"...Make certain that the master cylinder you are using has the correct
seals to be compatible with the hydraulic fluid being used in the braking
system.
Master cylinders with EPR seals are designed for use with automotive brake

fluid which meets the standards of SAE-J-1703 and DOT-3. Master cylinders
with Buna-N seals are designed for use with mineral base "Red" hydraulic
fluid
which meets the standards of Mil-Spec. MIL-5606..."

There is better than a good chance the cylinders are fine but which have
at
some time been cross-contaminated with the incorrect brake fluid.

_http://www.airheart-brakes.com/partsheets_airheart.html_
(http://www.airheart-brakes.com/partsheets_airheart.html)

Cheers,

Phil



************************************** See what's free at
http://www.aol.com.




--
Sam Hoskins
www.MistakeProofing.Net
618-967-0016 ph.
312-212-4086 fax


raoborg@...
 

Hi Sam. I have a new one that I am not going to use. I have put in toe brakes with Cleveland cylinders and a reservoir.I do not accept Mexican pesos though. Let me know Raoul

--- sam.hoskins@... wrote:

From: "Sam Hoskins" <sam.hoskins@...>
To: Q-LIST@...
Subject: Re: [Q-LIST] Brake Fluid / Rubber Compound Compatibility
Date: Wed, 25 Apr 2007 21:36:45 -0500

Phil, I'm an A&P. We do know things like fluid compatibility and pitted
surfaces.

Over the years I have both rebuilt and replaced the Airheart master
cylinders. One leaks, the other doesn't. I may pop for a brand gnu set,
just to see what happens.

Regards,

Sam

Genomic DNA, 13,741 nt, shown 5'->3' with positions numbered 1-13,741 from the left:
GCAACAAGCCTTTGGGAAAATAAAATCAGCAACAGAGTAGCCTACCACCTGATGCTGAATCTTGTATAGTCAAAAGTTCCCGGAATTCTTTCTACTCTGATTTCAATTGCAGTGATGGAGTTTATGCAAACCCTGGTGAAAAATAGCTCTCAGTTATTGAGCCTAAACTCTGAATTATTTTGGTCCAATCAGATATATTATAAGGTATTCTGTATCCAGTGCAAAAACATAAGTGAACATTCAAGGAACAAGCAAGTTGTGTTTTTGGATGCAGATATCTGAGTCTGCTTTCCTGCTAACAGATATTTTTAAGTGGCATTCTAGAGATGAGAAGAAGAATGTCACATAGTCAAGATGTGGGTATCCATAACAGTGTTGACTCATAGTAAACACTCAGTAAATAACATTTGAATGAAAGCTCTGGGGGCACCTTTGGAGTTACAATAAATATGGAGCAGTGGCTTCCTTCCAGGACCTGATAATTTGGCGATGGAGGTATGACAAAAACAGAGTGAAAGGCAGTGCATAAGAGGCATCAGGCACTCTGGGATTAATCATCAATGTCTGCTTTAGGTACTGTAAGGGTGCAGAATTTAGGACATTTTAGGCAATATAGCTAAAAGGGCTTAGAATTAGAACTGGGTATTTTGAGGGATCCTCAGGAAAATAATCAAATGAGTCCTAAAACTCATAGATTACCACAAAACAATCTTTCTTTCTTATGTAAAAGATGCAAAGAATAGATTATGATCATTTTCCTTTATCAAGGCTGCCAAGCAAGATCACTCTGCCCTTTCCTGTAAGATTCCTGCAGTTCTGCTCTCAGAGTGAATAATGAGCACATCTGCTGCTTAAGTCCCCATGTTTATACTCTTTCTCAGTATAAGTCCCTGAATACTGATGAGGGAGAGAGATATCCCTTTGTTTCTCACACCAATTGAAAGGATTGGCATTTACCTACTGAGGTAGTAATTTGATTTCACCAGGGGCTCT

On 4/25/07, britmcman@... <britmcman@...> wrote:

Hello Sam:

I have not repaired Airhearts, but they must make a rebuild kit, and if
the
cylinders have pitted surfaces, they need to be honed just like any other
brake cylinder. I have done lots of Triumph car slave and master cylinders
in
this way. Gasket seals, compression seals, cylindrical cup seals - what
else
is there to do? How about use the appropriate rubber kit for the
appropriate
brake compound? According to published Airheart literature:


"...Make certain that the master cylinder you are using has the correct
seals to be compatible with the hydraulic fluid being used in the braking
system.
Master cylinders with EPR seals are designed for use with automotive brake

fluid which meets the standards of SAE-J-1703 and DOT-3. Master cylinders
with Buna-N seals are designed for use with mineral base "Red" hydraulic
fluid
which meets the standards of Mil-Spec. MIL-5606..."

There is better than a good chance the cylinders are fine but which have
at
some time been cross-contaminated with the incorrect brake fluid.

_http://www.airheart-brakes.com/partsheets_airheart.html_